Breaking down Brandon Roy’s comeback.
by Tracy Weissenberg / @basketballista
It was just one season ago when Brandon Roy poured in 24 points, including 18 in the fourth quarter, to pull the Blazers out of a 23-point hole in Game 4 of the 2011 Playoffs against Dallas. It made possibilities multiply in the imaginations of basketball enthusiasts, rooting for Roy to reclaim his identity as the face of the franchise.
In reality, the game, and the comeback, was more of an outlier than a promise. Dallas went onto win the series, and eventually the NBA Championship. The Blazers lost in the first round, and eventually lost Roy to a (now short-lived) medical retirement.
Roy spent his time in Portland as the first option, despite mounting knee problems that led to career-lows of 12.2 points and 27.9 minutes in ‘10-11, his last season with the team. The words “bone-on-bone” to describe the state of his knees seemed to modify any passage written about the three-time All-Star. While limited to 47 games and just 23 starts, Roy continued to bristle at his limited role.
Occasionally, he vented frustrations to media, which revolved around the slow style of play as well as his collapsed role. One of the more publicized issues centered around his on-court relationship with cagey point guard Andre Miller. Miller, whose methodical rhythm fit Portland’s half-court style, took the ball out of Roy’s hands in order to be effective. Perhaps, if Roy embraced this partnership, the results of the season could have been different. For a player with knees that betrayed him, what better than to have a walk-it-up, pound the ball point guard?
In Roy’s five seasons with the Blazers, the team averaged just over 79 field-goal attempts per game, which ranked 26th in the NBA. The number stayed nearly identical during Miller’s two seasons with the team. Perhaps the frustration had more to do with Roy’s view of himself in the end, instead of his view of Miller, and being forced to come to terms with new—and daunting—limitations.
As great a player as Roy was, he was not willing to make adjustments. Many players learn the need to change their styles to fit waning athleticism, but for Roy, it came too soon and he wasn’t ready. The question is—will he be ready now?
After a year away from the game, Roy’s comeback begins with an up-and-coming Minnesota team that is trying to claim its place in the West. The Wolves’ rebuilding has largely centered around promising talent from high Draft picks and two-time All-Star Kevin Love. Last season included 2009 No. 5 overall pick Ricky Rubio’s first year with the team. It was a long-awaited debut, but Rubio’s court vision and flashy passing impressed around the League. He averaged over 10 points and 8 assists in 41 games before a devastating ACL tear cut his NBA season short.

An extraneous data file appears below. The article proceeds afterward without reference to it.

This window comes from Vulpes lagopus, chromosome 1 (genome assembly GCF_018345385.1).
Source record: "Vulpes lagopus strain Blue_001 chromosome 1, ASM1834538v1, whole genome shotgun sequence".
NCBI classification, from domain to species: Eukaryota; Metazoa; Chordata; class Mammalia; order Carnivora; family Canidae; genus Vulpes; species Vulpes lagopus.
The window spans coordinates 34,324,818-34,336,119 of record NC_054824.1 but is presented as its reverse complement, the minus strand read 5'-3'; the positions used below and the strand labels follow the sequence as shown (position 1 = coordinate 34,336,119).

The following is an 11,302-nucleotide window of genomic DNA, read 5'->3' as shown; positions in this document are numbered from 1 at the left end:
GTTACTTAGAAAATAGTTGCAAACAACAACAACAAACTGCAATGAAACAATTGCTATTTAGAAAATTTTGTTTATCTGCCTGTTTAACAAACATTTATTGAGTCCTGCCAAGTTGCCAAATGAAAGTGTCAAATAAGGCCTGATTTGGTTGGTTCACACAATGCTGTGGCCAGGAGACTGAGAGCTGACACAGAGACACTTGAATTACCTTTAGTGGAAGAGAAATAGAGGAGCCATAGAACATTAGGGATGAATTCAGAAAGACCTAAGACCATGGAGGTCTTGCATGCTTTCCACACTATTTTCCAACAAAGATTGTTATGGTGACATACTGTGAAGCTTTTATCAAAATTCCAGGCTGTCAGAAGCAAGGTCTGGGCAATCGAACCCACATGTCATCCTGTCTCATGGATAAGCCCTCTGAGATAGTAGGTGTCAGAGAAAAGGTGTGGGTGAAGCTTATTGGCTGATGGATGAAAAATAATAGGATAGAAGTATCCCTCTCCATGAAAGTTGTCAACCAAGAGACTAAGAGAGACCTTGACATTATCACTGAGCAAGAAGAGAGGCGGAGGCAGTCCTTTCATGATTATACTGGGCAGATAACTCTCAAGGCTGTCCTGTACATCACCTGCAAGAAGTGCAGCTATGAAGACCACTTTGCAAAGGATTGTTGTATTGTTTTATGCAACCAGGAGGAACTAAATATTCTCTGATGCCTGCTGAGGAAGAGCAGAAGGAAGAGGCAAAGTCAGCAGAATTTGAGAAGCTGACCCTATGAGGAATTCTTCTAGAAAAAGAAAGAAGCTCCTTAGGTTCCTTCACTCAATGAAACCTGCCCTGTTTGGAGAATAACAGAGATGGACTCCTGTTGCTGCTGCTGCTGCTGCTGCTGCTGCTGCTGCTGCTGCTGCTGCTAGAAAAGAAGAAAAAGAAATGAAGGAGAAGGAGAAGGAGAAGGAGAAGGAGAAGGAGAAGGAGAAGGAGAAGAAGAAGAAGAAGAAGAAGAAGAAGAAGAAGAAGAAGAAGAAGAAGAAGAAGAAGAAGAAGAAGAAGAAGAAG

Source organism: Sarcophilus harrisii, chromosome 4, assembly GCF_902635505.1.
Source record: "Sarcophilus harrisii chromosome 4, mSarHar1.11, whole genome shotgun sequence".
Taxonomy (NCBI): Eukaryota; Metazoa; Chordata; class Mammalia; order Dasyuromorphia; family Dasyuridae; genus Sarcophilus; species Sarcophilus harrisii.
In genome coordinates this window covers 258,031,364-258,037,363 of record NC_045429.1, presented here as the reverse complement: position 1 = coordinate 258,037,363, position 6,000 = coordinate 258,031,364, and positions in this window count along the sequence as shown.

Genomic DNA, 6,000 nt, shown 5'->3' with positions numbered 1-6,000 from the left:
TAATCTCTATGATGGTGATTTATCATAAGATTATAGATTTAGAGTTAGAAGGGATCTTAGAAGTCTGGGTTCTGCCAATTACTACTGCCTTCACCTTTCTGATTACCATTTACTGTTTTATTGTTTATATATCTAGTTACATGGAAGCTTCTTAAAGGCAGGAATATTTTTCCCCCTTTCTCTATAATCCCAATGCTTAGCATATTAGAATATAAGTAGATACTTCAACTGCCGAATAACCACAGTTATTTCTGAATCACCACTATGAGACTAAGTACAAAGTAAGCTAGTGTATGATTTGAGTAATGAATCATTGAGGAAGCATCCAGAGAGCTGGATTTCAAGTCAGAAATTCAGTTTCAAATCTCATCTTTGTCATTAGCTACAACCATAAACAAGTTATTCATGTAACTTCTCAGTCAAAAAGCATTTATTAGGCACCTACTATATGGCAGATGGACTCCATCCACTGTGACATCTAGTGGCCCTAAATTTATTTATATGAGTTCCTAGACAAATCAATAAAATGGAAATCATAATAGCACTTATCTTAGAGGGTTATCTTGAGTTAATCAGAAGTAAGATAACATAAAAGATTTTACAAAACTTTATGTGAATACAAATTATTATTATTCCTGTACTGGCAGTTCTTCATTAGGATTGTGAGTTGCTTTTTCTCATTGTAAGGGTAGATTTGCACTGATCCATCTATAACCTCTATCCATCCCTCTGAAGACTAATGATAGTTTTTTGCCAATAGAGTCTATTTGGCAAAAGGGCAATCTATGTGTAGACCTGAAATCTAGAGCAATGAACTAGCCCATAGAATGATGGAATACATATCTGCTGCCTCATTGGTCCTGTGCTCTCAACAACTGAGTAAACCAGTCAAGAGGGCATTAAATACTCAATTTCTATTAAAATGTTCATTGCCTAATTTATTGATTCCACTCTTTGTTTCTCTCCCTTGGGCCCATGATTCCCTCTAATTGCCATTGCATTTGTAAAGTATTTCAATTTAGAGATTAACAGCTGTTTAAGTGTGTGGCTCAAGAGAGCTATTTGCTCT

While Rubio will be out to start the ‘12-13 season, the Wolves will have to consider how much to highlight Roy. Roy usually had the ball in his hands in Portland, and stated multiple times he preferred to play that way. But now, with a team centered around two others, where does that leave him?
If Roy is given the load to shoulder during the early part of the season, how easy will it be to take the offense out of his hands when Rubio returns? The Timberwolves had waited a long time for Rubio’s arrival, and although injury curtailed an otherwise successful rookie season, they are going to put the ball in the hands of the player they plan to build around. The Timberwolves need Rubio to come back strong, and they will make a concerted effort to guide him back into his rhythm.
So for Roy, more questions remain than a physical bounceback. He has shown his ability to overcome shaky knees, but a shaky morale is a different challenge. While knee injuries are largely circumstantial, identity is a product of intense introspection. If Roy can make adjustments to his as a basketball player, the Timberwolves may have picked up a gem this offseason.